IIS 7.0 supports an access control feature that's referred to as URL authorization. URL authorization lets you easily define access to a Web site by linking a set of permissions to the Web site’s URL without having to juggle other IIS or NTFS permissions. IIS 6.0 provides a similar feature, but this feature isn't well integrated with the Web server and requires a complex manual setup procedure.
URL authorization can be configured from the Authorization Rules configuration section, which can be found under the Features view of the Web server or Web site. In the Authorization Rules interface, you can configure simple Allow and Deny rules for specific Windows user accounts, groups, or ASP.NET roles to control access to a Web site’s URL. The Allow or Deny rules can also be fine-tuned based on the use of particular HTTP verbs.
To see how easy it is to set up access restrictions for a Web site using URL authorization, I recommend following this simple example: Create two Windows user accounts, Alice and Bob. Remove the default Allow rule for All Users on the IIS Default Web site, create an Allow rule for Alice, and create a Deny rule for Bob. Doing so should result in a configuration screen similar to the one shown in Figure 4. Then try to access the default Web site—first using Alice’s account and then using Bob’s account.
I also recommend taking a look at the resulting web.config file entries for the authorization rules that are set up in the Alice and Bob example. The configuration file content shown in Figure 5 illustrates how easy it is to define authorization rules directly in a Web site’s configuration file without going through the IIS Manager interface. Also note that these rules can easily be transferred to another Web server (which can be helpful when setting up a Web farm) by simply copying the application’s web.config file to the other Web server.
Request filtering is the IIS 7.0 equivalent of IIS 6.0 and IIS 5.0's add-on URLScan tool. URLScan checks the URLs of all incoming Web server requests. In the past, many attacks against Web servers consisted of sending a URL to the server that contained a string that could be taken by the Web server as an instruction to execute a malicious command. If a URL contains suspicious character combinations, strings, or verbs, or if it exceeds a certain length, URLScan automatically blocks the associated Web request.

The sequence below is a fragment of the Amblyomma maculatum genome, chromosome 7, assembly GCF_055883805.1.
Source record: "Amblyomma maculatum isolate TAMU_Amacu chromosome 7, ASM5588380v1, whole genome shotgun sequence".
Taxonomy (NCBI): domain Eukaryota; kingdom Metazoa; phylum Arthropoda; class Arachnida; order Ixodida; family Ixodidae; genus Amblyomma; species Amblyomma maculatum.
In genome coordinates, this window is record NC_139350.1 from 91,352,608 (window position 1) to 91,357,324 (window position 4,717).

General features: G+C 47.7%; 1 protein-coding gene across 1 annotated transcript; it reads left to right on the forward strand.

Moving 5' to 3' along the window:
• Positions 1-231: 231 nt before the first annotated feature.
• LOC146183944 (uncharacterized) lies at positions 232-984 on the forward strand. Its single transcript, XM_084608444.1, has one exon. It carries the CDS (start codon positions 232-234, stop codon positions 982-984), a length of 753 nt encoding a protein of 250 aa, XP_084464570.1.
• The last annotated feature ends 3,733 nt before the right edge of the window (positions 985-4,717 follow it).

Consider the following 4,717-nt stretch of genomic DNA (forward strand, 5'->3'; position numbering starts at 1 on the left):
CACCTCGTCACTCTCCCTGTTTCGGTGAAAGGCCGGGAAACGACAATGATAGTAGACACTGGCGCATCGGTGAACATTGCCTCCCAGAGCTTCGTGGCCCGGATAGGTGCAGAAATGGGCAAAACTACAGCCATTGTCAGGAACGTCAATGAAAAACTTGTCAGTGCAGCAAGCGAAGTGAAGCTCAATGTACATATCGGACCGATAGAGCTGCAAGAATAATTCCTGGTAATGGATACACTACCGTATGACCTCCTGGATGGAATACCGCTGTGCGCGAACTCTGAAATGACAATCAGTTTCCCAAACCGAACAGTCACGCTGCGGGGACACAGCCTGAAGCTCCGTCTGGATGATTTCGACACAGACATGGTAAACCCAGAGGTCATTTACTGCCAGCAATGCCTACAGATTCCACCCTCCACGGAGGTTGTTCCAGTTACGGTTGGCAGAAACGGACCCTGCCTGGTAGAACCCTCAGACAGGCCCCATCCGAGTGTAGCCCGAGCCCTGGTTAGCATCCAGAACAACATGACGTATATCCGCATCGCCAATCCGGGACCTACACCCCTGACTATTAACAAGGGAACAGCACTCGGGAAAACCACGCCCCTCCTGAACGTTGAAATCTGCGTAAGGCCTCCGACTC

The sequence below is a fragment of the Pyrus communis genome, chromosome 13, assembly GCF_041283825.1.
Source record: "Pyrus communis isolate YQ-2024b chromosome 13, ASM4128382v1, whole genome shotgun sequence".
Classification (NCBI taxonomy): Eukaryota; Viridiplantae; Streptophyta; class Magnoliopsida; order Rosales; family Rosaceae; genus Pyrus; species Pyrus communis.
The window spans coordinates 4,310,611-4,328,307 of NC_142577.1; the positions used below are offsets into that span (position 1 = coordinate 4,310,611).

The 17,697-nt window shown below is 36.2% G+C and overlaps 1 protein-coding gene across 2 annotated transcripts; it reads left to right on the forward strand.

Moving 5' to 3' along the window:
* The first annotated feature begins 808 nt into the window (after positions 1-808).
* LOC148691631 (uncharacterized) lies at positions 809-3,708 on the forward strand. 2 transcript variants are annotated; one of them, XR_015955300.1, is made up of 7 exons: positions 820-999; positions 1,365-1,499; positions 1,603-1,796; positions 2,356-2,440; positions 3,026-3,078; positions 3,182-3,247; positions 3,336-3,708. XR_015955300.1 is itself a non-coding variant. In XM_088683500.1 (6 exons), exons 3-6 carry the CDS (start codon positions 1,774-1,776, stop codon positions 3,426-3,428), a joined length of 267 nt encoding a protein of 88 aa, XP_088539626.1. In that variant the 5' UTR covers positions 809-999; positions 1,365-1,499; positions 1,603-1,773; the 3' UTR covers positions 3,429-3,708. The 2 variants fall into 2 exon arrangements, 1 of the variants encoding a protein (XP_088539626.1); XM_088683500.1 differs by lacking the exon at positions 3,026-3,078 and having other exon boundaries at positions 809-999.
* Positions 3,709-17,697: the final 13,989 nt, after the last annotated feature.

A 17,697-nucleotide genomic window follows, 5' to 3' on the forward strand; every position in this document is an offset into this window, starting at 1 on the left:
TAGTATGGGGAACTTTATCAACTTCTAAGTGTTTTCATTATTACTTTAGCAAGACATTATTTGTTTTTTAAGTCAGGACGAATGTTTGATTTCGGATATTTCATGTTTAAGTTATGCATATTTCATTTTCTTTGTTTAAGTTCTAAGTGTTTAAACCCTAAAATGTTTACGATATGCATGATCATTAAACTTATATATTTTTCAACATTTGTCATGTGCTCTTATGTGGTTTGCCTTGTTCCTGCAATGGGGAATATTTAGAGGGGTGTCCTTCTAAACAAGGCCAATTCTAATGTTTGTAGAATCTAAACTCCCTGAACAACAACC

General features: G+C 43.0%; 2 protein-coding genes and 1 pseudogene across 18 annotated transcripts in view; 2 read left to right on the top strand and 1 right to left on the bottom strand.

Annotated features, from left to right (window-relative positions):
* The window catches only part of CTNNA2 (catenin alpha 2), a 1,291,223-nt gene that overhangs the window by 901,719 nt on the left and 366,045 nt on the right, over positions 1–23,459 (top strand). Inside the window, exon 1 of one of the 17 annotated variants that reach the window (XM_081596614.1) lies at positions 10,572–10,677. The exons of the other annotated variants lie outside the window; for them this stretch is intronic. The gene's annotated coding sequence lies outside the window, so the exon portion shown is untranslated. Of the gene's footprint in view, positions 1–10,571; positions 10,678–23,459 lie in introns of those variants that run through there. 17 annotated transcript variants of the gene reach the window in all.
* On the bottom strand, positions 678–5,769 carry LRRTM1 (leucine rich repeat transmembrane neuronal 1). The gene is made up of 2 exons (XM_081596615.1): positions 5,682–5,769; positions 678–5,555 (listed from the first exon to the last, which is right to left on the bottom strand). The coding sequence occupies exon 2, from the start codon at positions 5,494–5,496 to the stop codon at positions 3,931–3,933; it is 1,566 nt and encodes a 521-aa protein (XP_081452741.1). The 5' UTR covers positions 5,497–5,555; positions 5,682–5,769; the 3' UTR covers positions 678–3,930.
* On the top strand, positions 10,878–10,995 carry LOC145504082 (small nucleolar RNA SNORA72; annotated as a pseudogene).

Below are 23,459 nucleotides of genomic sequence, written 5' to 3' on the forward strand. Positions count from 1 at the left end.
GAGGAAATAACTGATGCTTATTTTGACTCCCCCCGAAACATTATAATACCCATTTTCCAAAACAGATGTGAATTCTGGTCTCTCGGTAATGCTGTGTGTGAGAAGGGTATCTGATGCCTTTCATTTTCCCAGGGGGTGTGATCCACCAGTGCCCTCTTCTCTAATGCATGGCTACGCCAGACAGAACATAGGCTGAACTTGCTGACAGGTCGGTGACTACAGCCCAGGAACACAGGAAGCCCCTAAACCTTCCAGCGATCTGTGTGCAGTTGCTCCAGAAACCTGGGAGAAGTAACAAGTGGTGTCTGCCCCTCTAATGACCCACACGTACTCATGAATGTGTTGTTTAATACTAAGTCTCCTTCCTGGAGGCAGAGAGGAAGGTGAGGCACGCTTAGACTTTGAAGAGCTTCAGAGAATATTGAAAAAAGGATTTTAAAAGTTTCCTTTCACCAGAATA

Although IIS 6.0 provides built-in URLScan-like functionality, many Web site administrators still add the URLScan tool to their IIS 6.0 Web servers because URLScan supports additional features such as the ability to remove server identity headers and support for a single unified text-based configuration file (urlscan.ini). IIS 7.0 includes the URLScan features out of the box, so it's no longer necessary to implement URLScan.
Request filtering supports the filtering of hidden namespaces, request filtering–specific error and status codes, and the definition of Web site and URL-specific request filtering settings. Hidden namespaces define critical Web server content that can’t be requested in a URL even if it’s present on the server. For example, IIS 7.0 defines the following important files and folders as hidden namespaces by default: the Web.config file and the \App_Data and \Bin folders. Request filtering–specific error and status codes let Web administrators quickly identify why IIS’s request filtering–logic rejects certain Web requests. In IIS 7.0, Web site administrators can define a different request filtering behavior for each individual URL and Web site. In IIS 6.0, the settings defined for URLScan are applied to all incoming Web server requests independent of the target URL or Web site. Table 1 compares URLScan and the request filtering functionality and shows the request filtering–specific error and status codes IIS 7.0 logs when it rejects a request based on a request filtering rule.
Unlike the other IIS 7.0 security features, request filtering can't be configured from the IIS Manager interface, only from the IIS 7.0 configuration files. Use the ApplicationHost.config file to set request filtering rules that you want applied to all the Web sites hosted on your IIS 7.0 Web server. To set Web site–specific request filtering rules, use the web.config file. The Microsoft article "How to Use Request Filtering" (http://www.iis.net/articles/view.aspx/IIS7/Managing-IIS7/Configuring-Security/Configuring-Request-Filtering/How-to-Use-Request-Filtering) describes in detail how to set up request filtering.
IIS 7.0 Security
Componentization, feature delegation, URL authorization, and request filtering are the main security features of Microsoft’s new Web server. If you install and play around with IIS 7.0, you’ll quickly discover many other security-related changes. Many Microsoft and third-party application servers leverage IIS, which is a great reason to become familiar with IIS 7.0 and its new security features now.